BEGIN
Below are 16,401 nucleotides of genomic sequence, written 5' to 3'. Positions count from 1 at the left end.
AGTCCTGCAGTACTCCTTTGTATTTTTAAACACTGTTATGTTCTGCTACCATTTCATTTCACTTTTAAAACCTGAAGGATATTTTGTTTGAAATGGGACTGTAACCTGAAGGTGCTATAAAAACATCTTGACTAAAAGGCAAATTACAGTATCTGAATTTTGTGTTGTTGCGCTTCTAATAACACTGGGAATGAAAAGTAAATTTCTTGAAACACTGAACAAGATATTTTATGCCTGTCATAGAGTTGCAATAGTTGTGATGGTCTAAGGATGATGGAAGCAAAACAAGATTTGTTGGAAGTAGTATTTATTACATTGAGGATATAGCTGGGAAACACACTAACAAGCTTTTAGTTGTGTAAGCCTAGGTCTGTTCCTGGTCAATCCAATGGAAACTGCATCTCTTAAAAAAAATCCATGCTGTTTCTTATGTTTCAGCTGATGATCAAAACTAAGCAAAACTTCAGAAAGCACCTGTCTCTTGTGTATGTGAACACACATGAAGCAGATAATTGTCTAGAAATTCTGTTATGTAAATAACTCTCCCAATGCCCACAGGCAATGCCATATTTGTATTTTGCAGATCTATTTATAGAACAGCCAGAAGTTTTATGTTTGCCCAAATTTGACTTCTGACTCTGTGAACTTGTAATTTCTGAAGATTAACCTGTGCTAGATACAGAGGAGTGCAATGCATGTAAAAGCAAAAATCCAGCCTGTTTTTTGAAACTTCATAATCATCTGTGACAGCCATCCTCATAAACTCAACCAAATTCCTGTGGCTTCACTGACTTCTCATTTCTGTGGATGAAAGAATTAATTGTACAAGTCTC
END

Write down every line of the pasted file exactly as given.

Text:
Below are 16,401 nucleotides of genomic sequence, written 5' to 3'. Positions count from 1 at the left end.
AGTCCTGCAGTACTCCTTTGTATTTTTAAACACTGTTATGTTCTGCTACCATTTCATTTCACTTTTAAAACCTGAAGGATATTTTGTTTGAAATGGGACTGTAACCTGAAGGTGCTATAAAAACATCTTGACTAAAAGGCAAATTACAGTATCTGAATTTTGTGTTGTTGCGCTTCTAATAACACTGGGAATGAAAAGTAAATTTCTTGAAACACTGAACAAGATATTTTATGCCTGTCATAGAGTTGCAATAGTTGTGATGGTCTAAGGATGATGGAAGCAAAACAAGATTTGTTGGAAGTAGTATTTATTACATTGAGGATATAGCTGGGAAACACACTAACAAGCTTTTAGTTGTGTAAGCCTAGGTCTGTTCCTGGTCAATCCAATGGAAACTGCATCTCTTAAAAAAAATCCATGCTGTTTCTTATGTTTCAGCTGATGATCAAAACTAAGCAAAACTTCAGAAAGCACCTGTCTCTTGTGTATGTGAACACACATGAAGCAGATAATTGTCTAGAAATTCTGTTATGTAAATAACTCTCCCAATGCCCACAGGCAATGCCATATTTGTATTTTGCAGATCTATTTATAGAACAGCCAGAAGTTTTATGTTTGCCCAAATTTGACTTCTGACTCTGTGAACTTGTAATTTCTGAAGATTAACCTGTGCTAGATACAGAGGAGTGCAATGCATGTAAAAGCAAAAATCCAGCCTGTTTTTTGAAACTTCATAATCATCTGTGACAGCCATCCTCATAAACTCAACCAAATTCCTGTGGCTTCACTGACTTCTCATTTCTGTGGATGAAAGAATTAATTGTACAAGTCTC